Amateur radio is used in search-and-rescue, contests, disaster aid (hurricanes, earthquakes, tornadoes, floods, accidents, fires), and much more. Amateur radio operators talk with other HAM radio hobbyists using all sorts of communication modes. From Morse Code and voice to Slow Scan Television and computer networking through the radio waves, these hobbyists reach out with goodwill from their homes, cars, boats and outdoors. Some also like to work on electronic circuits, building their own radios and antennas. Dedicated hobbyists have pioneered in new technology, contributing to advances in technology that has impacted the world of communications in all areas of our lives. Even ham-astronauts take radios with them on space shuttle missions, and make calls to earth-bound Amateurs.

Getting started in Amateur Radio has never been easier. If you are in the United States, one way to start is to locate a radio club in your area. Some radio clubs offer ham radio licensing classes, or they can find a club volunteer to answer your questions. You may even be invited to attend a local radio club meeting. You will also want to check out the ARRL website.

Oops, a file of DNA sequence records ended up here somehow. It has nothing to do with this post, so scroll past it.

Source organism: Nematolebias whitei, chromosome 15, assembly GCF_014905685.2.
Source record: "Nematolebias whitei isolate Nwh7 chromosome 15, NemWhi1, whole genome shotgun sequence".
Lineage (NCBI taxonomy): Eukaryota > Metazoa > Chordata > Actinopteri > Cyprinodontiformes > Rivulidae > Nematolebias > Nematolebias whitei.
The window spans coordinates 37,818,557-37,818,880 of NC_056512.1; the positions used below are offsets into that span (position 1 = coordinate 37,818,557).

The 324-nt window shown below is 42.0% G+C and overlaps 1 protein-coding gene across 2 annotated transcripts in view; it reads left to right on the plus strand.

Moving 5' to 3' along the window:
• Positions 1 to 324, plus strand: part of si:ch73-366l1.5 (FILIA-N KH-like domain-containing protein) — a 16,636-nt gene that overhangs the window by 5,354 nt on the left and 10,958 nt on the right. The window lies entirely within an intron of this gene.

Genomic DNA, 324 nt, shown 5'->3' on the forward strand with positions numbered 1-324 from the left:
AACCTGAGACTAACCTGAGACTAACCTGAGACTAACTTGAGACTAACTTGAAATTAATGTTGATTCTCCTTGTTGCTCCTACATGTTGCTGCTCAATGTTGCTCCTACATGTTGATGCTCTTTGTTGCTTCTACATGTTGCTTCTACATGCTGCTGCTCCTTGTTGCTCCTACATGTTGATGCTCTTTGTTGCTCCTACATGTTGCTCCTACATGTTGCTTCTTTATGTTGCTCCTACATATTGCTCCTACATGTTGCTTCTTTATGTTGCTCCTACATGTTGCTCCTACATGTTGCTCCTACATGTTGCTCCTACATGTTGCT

If you are interested in this hobby, pick up ARRL Ham Radio License Manual: All You Need to Become an Amateur Radio Operator by American Radio Relay League (ARRL) - (Paperback - Jun 1, 2006) - this is a great way to start!

Another good introduction is the Ham Radio for Dummies (Paperback) - by H. Ward Silver.
If you are interested in upgrading, the following might be useful:

+ The ARRL General Class License Manual,
+ The ARRL Extra Class License Manual,

Here are some other books of interest in your pursuit of this great club:

+ Morse Code; Breaking the Barrier - this is a GREAT resource.
+ The ARRL Antenna Book - The Ultimate Reference for Amateur Radio Antennas, Transmission Lines And Propagation.